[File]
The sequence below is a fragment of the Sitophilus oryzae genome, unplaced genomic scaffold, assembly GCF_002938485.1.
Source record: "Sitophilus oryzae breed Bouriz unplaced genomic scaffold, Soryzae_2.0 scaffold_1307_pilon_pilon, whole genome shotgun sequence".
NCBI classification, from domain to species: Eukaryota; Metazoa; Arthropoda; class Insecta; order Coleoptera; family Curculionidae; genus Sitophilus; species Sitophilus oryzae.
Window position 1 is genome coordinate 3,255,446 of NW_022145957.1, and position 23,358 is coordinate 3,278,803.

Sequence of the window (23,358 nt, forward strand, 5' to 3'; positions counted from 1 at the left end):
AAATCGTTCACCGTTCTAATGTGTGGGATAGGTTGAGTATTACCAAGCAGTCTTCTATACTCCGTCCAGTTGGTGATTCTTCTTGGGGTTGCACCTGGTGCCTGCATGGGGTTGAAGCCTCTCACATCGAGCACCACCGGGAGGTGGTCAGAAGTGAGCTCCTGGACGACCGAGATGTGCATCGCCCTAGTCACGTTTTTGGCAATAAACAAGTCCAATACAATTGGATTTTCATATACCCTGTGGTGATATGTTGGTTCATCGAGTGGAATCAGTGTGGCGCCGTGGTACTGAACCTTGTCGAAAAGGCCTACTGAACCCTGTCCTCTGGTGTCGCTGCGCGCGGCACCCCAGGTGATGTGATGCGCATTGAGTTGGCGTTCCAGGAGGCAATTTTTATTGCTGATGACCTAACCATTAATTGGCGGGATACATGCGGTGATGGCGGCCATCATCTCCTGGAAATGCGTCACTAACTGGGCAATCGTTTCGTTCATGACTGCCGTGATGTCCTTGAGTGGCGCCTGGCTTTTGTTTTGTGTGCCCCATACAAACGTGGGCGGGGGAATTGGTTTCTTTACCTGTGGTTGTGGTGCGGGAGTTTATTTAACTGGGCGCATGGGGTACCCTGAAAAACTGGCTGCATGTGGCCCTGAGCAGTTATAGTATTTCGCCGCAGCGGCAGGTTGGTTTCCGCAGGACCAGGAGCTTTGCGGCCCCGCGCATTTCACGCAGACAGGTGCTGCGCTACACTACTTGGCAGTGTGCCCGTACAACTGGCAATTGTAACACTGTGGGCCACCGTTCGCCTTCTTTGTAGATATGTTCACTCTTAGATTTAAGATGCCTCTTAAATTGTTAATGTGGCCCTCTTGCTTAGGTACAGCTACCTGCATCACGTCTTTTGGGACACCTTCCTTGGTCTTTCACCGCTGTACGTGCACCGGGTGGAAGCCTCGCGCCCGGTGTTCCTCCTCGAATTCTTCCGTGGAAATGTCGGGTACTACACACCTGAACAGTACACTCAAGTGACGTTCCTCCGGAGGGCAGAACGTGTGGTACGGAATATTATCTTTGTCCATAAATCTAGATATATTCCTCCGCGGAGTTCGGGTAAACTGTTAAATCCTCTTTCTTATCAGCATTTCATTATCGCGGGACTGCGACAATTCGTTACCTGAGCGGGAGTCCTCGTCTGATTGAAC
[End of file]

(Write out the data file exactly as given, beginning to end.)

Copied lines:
The sequence below is a fragment of the Sitophilus oryzae genome, unplaced genomic scaffold, assembly GCF_002938485.1.
Source record: "Sitophilus oryzae breed Bouriz unplaced genomic scaffold, Soryzae_2.0 scaffold_1307_pilon_pilon, whole genome shotgun sequence".
NCBI classification, from domain to species: Eukaryota; Metazoa; Arthropoda; class Insecta; order Coleoptera; family Curculionidae; genus Sitophilus; species Sitophilus oryzae.
Window position 1 is genome coordinate 3,255,446 of NW_022145957.1, and position 23,358 is coordinate 3,278,803.

Sequence of the window (23,358 nt, forward strand, 5' to 3'; positions counted from 1 at the left end):
AAATCGTTCACCGTTCTAATGTGTGGGATAGGTTGAGTATTACCAAGCAGTCTTCTATACTCCGTCCAGTTGGTGATTCTTCTTGGGGTTGCACCTGGTGCCTGCATGGGGTTGAAGCCTCTCACATCGAGCACCACCGGGAGGTGGTCAGAAGTGAGCTCCTGGACGACCGAGATGTGCATCGCCCTAGTCACGTTTTTGGCAATAAACAAGTCCAATACAATTGGATTTTCATATACCCTGTGGTGATATGTTGGTTCATCGAGTGGAATCAGTGTGGCGCCGTGGTACTGAACCTTGTCGAAAAGGCCTACTGAACCCTGTCCTCTGGTGTCGCTGCGCGCGGCACCCCAGGTGATGTGATGCGCATTGAGTTGGCGTTCCAGGAGGCAATTTTTATTGCTGATGACCTAACCATTAATTGGCGGGATACATGCGGTGATGGCGGCCATCATCTCCTGGAAATGCGTCACTAACTGGGCAATCGTTTCGTTCATGACTGCCGTGATGTCCTTGAGTGGCGCCTGGCTTTTGTTTTGTGTGCCCCATACAAACGTGGGCGGGGGAATTGGTTTCTTTACCTGTGGTTGTGGTGCGGGAGTTTATTTAACTGGGCGCATGGGGTACCCTGAAAAACTGGCTGCATGTGGCCCTGAGCAGTTATAGTATTTCGCCGCAGCGGCAGGTTGGTTTCCGCAGGACCAGGAGCTTTGCGGCCCCGCGCATTTCACGCAGACAGGTGCTGCGCTACACTACTTGGCAGTGTGCCCGTACAACTGGCAATTGTAACACTGTGGGCCACCGTTCGCCTTCTTTGTAGATATGTTCACTCTTAGATTTAAGATGCCTCTTAAATTGTTAATGTGGCCCTCTTGCTTAGGTACAGCTACCTGCATCACGTCTTTTGGGACACCTTCCTTGGTCTTTCACCGCTGTACGTGCACCGGGTGGAAGCCTCGCGCCCGGTGTTCCTCCTCGAATTCTTCCGTGGAAATGTCGGGTACTACACACCTGAACAGTACACTCAAGTGACGTTCCTCCGGAGGGCAGAACGTGTGGTACGGAATATTATCTTTGTCCATAAATCTAGATATATTCCTCCGCGGAGTTCGGGTAAACTGTTAAATCCTCTTTCTTATCAGCATTTCATTATCGCGGGACTGCGACAATTCGTTACCTGAGCGGGAGTCCTCGTCTGATTGAAC